The actual dungeon itself is a bit of a mixed bag. What's neat about the dungeon is that you gradually gain access to the floors by collecting "Yggdrasil Droplets". These can be bought from a new in-game NPC called Norn or obtained by completing quests inside the tree. There's also timed randomly-generated challenges which reward you with various bonuses and increased drop rates if successfully completed. The issue with what appears to be a fun twist on the gameplay experience is that most all of the monsters are re-skinned versions of ones from earlier in the game and it creates and sense of deja vu.

The gameplay thankfully still holds up and is very similar to the original. The fast, fluid battle mechanics are still here and the developers have made the classes a bit more balanced by moving some of the skills into class-specific "ACE Skills", such as providing new healing skills for Clerics and knockback effects for Hammersmiths. One odd control issue comes out of this as it's tied to the lock-on mechanics. These were a pain back in the original as it was a chore to successfully target an enemy when a mob of them attacked you at the same time.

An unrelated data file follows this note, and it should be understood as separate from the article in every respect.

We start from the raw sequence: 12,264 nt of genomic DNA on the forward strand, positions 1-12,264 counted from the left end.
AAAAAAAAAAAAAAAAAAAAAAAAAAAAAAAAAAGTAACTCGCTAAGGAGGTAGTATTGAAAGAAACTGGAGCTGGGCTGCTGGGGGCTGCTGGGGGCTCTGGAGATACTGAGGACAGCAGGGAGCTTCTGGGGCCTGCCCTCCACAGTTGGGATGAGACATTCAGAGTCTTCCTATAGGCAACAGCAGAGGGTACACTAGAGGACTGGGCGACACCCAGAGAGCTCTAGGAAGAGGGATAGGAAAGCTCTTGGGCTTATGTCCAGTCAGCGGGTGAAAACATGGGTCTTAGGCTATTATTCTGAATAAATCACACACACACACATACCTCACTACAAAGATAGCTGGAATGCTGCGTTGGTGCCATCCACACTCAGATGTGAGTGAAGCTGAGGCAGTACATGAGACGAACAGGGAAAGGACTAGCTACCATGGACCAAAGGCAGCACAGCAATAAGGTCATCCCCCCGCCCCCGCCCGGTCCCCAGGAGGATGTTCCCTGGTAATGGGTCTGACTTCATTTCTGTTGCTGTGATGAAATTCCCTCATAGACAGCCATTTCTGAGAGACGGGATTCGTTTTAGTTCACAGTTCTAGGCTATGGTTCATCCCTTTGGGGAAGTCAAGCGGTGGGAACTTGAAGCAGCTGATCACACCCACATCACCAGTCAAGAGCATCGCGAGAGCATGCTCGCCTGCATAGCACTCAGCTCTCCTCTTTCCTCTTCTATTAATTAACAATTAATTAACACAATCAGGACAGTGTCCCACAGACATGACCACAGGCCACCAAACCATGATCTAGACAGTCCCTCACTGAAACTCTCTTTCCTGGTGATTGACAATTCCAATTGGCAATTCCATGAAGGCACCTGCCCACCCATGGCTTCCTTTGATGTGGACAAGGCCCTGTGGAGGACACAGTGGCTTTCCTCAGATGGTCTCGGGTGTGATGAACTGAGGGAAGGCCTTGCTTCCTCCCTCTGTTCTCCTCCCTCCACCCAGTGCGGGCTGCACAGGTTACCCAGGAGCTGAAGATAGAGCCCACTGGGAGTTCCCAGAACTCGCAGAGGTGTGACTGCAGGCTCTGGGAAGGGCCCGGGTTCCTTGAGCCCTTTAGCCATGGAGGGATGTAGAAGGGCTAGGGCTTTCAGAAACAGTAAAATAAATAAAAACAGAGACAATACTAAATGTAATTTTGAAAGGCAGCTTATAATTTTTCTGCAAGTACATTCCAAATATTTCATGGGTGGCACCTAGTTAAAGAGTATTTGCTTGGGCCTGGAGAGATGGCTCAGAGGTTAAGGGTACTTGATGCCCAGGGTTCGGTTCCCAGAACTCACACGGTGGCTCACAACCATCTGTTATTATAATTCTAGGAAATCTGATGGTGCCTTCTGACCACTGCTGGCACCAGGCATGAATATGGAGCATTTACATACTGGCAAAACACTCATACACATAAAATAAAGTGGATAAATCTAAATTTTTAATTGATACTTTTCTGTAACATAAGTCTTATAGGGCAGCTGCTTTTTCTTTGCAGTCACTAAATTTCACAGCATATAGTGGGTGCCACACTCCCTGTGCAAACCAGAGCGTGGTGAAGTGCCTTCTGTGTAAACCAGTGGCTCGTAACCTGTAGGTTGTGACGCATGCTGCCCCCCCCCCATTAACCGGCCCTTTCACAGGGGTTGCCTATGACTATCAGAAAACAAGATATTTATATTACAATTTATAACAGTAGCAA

ACE also includes an odd addition with the new "Halomonas" weapons which are powered-up via completing "Orders" during quests instead of via drops. Once successfully powered up you'll easily surpass anything the drop-powered items can produce making the whole drop system pointless in a way as weapon-wise there's no reason to do it. It will also leave you questioning why you need to farm so many monsters.

The excellent multiplayer found in the original returns in ACE with a more class-based approach due to the addition of the ACE skills. There is some slight lag due to the wireless connection, which will vary depending on the signal strength of you and your party members, but it's still relatively playable when there's issues. Like the previous game the later chapters are essentially structured around having a party instead of soloing them, but the developers added new "Mercenary Helpers". These act as AI party members and you can employ two at a time. They do take a percentage of your earnings and aren't as good as real players, but they fulfil their purposes as meat shields against more powerful enemies and bosses.